Hi, does anyone know the specific guidelines when storing your rubber rollers from your press?
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Usually its best to store them on end, so nothing touches the rubber. Cool dry place. COLD can make them swell. you can make a roller rack.
I made a roller rack for the ones out of the big Heidelberg cylinder. Two pieces of 1”x3” about 48” long. Drilled a series of holes along the center of each far enough apart so rollers don’t touch. Hole is a bit bigger than the ends of the cores. On one of the boards I cut the holes into slots. The boards are mounted so the one without the slots is at the top.
Put one end of the core of the roller up into the hole, the other end slides into the slot at the bottom.
On the Heidelberg rollers there is no problem as the ends of the cores are stepped so the actual rubber doesn’t rest on the rack. On rollers with a straight core I’d be concerned the weight of the roller will push down on one end of the rubber roller and mushroom it. You’d have to incorporate a stop of some sort to hold the core up and keep the rubber roller from resting on the board.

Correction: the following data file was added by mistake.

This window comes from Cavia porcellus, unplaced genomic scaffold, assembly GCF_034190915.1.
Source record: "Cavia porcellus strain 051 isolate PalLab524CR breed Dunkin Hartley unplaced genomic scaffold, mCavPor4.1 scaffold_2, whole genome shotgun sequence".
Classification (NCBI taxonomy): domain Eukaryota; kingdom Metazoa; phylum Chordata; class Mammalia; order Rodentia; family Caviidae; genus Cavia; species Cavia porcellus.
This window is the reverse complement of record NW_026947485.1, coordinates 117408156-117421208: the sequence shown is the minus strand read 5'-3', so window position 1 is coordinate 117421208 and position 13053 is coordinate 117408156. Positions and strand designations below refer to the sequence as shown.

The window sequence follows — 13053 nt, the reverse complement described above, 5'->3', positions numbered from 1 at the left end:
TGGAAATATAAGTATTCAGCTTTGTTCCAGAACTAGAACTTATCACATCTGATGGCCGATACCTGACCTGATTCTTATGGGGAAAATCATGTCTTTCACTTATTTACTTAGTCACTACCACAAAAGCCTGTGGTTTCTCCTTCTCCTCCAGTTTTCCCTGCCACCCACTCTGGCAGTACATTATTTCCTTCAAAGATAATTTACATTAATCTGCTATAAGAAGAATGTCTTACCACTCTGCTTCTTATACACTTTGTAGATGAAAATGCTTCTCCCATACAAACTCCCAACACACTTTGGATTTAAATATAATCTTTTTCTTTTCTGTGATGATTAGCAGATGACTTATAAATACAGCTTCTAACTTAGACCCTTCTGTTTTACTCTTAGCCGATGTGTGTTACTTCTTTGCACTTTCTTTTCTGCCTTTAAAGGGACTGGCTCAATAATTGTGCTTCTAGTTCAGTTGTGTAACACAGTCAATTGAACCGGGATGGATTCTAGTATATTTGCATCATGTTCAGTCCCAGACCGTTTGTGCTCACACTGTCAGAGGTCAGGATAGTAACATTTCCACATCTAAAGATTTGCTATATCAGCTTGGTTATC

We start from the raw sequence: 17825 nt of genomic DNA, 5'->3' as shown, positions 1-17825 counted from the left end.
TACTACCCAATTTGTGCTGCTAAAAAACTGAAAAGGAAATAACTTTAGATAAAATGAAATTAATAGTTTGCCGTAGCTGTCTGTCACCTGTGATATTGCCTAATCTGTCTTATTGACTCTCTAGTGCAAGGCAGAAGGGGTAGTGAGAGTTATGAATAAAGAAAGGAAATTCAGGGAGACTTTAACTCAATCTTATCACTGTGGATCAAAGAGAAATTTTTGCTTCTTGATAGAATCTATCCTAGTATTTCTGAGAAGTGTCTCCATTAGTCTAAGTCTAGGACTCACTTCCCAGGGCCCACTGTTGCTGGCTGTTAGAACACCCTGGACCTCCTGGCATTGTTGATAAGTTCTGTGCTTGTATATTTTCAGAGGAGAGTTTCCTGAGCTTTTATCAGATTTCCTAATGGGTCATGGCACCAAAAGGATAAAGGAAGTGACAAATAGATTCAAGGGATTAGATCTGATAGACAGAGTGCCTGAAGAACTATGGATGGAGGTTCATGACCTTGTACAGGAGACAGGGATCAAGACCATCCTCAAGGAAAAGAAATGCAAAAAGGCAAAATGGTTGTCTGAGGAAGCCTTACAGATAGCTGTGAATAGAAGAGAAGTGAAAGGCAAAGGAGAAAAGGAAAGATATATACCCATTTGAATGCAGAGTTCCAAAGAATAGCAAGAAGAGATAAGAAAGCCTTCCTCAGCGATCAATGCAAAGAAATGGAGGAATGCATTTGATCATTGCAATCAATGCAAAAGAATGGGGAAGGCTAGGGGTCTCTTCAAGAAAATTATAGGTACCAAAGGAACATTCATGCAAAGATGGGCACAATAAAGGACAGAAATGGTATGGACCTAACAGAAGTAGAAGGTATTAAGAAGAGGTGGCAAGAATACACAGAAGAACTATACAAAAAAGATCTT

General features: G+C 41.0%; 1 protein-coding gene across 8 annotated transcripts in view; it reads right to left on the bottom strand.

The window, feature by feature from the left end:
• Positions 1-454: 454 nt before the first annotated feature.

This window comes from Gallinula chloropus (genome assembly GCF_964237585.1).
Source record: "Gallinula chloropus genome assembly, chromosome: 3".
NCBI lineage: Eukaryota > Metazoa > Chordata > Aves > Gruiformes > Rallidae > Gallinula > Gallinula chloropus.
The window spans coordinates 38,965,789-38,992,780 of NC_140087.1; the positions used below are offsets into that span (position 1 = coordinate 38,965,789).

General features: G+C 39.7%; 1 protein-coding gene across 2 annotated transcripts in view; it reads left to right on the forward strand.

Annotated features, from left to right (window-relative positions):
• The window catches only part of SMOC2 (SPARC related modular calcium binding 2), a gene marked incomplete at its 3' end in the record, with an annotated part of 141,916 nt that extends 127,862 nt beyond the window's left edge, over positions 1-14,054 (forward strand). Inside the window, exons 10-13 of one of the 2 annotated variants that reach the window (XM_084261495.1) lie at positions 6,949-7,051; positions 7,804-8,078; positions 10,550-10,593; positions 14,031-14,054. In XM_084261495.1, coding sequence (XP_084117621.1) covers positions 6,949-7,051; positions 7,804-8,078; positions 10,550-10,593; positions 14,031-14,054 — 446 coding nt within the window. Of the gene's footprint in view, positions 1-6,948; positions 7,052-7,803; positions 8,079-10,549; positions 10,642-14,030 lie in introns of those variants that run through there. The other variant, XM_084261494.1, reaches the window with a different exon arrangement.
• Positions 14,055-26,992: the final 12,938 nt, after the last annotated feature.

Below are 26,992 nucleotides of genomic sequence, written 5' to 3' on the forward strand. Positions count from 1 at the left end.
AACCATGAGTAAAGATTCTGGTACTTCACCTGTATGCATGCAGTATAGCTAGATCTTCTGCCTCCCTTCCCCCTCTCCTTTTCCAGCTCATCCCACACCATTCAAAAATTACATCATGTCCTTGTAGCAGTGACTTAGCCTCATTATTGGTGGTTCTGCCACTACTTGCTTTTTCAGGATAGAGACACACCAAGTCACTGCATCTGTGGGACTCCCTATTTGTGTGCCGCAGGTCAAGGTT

Smaller lighter rollers may be best stored horizontal where their weight isn’t really enough to bow the core over time. Just block up the ends of the cores to keep the rubber from touching anything.
Ah Okay, I see. So longer rubber rollers like the ones I have from my Hauer Rekord should be stored vertically, and from my Adana 8x5 the can be stored horizontally? What about greasing the rubber for preventing drying out. Should I be doung that? Or isn’t that important?
Probably the ultimate storage environment for rubber is in a cool, dry place away from heat, light, and ozone sources such as some electric motors. If you want to see what sunlight can do to rubber, just look at the cracks in old car tires. The cracks form because the rubber has become less flexible due to action of the sunlight. The tires have become harder so they crack instead of flexing.
I would not apply any type of oil or grease to stored rollers.
Rollers don’t become harder because they dry out. They become harder because they slowly oxidize, due to light and/or ozone.
Thank tou Geoffrey for your contributuon. Much appreciated. And usefull ;-)
Coen, you’re welcome. Thanks for the feedback. Glad I could be of help.